China strengthens border security targeting foreigners

Choi Song Min  |  2017-02-12 04:52
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The Chinese authorities are increasing surveillance directed at tourists, especially South Koreans, in the border areas between China and North Korea. According to a source, the measure is said to be in retaliation to South Korea's adoption of THAAD (Terminal High Altitude Area Defense), and is also intended to prevent information on border trade between China and North Korea leaking to the outside world.

"Recently, restrictions and crackdowns on travelers in the border areas have been significantly strengthened. At the entrances of villages in the border areas near the Tumen River including Kaishantun and Hualong of Longjiang City, border guard posts have been constructed and officers are conducting surveillance over the area and checking people in vehicles, a source close to North Korean affairs in China told Daily NK on February 6. 

"Even Chinese citizens have to state the purpose of their visits and their exact destination when traveling near the Tumen River or visiting relatives. The inspections are especially strict for South Koreans; they are first questioned at the border guard post and then handed over to Chinese police for further investigation."

According to the source, South Koreans taking taxis in the border areas have been abruptly stopped by officers, who ride together with them to the police station. At the station, they are interrogated about the purpose of their trip and final destination in a tense atmosphere while their luggage is scrutinized.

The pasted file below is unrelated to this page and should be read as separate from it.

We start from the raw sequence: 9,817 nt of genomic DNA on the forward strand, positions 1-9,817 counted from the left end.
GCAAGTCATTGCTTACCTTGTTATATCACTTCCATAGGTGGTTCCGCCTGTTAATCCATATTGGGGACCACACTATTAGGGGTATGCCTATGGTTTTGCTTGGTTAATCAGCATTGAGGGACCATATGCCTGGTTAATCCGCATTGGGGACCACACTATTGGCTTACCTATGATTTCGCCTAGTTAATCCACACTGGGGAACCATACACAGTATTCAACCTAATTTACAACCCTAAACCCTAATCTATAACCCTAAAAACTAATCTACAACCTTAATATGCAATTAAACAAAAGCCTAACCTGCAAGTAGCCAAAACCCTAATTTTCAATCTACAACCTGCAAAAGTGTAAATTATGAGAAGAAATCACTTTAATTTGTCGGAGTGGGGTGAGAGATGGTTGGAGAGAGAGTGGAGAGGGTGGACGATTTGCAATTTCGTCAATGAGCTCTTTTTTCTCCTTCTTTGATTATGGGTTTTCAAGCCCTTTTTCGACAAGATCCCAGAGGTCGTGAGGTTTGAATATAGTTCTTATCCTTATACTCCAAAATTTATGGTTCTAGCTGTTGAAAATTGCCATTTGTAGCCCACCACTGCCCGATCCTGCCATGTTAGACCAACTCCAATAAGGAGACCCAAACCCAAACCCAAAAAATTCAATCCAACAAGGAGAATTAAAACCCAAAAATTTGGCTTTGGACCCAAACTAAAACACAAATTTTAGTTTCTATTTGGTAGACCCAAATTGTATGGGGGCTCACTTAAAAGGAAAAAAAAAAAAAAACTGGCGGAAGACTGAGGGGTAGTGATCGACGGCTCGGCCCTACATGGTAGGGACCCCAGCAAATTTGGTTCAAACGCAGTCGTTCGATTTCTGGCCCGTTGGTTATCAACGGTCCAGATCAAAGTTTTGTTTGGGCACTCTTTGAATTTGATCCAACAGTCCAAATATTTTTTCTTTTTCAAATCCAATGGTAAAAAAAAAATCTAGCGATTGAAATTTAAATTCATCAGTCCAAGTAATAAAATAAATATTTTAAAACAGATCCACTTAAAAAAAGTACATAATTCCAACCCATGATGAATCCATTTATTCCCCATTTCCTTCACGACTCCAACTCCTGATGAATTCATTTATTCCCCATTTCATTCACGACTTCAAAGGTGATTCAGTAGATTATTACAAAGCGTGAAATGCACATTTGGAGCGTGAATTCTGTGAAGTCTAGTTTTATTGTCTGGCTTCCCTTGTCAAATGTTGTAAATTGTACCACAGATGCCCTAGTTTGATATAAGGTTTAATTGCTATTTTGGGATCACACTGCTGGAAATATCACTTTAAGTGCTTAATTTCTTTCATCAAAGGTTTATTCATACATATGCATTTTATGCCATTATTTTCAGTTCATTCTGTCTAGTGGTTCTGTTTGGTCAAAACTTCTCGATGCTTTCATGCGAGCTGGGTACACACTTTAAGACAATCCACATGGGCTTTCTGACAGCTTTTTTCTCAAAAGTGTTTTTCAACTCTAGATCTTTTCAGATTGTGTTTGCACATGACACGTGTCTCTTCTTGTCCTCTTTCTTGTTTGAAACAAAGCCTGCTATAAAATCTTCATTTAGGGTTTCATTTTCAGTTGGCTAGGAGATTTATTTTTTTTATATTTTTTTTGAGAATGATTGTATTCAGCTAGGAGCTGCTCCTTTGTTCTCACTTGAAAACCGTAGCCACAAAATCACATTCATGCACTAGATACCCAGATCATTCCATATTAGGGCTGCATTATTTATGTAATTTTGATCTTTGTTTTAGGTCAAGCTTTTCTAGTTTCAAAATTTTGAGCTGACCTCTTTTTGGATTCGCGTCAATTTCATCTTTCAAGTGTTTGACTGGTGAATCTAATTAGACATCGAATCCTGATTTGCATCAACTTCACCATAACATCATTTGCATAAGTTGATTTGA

The same process applies for tourists staying at hotels. In the past, foreigners only had to fill in a registration paper at hotels but now the rule is to report names to the police. Police officers are then sent to the hotel to investigate the person and check their passport.

"Since early this year, employees in the tourism and hotel industry have been instructed to thoroughly report on all foreigners in the border area. If they don't report foreigners, they have to pay a fine," a separate source in the region said.

"As such, inspections of South Koreans are being conducted everywhere, on the roads and in every hotel in the town. The officers even go through their mobile phones during the interrogations. All private hotels have been instructed to adhere to the reporting system for South Koreans, and the travelers have to meet regional police officers before they can put down their luggage and rest.

Chinese public security forces are paying particular attention to electronic devices, which they are checking thoroughly, looking for photos of the border areas in mobile phones, USBs, and SD cards. Many locals are surmising that this is due to the fact that South Koreans sometimes take the photos of areas near customs offices or the riverside to publish on media platforms, with some positing that the measure is the result of frayed diplomatic Sino-South Korea relations following the latters decision to deploy THAAD.

*Translated by Yejie Kim
*Edited by Lee Farrand

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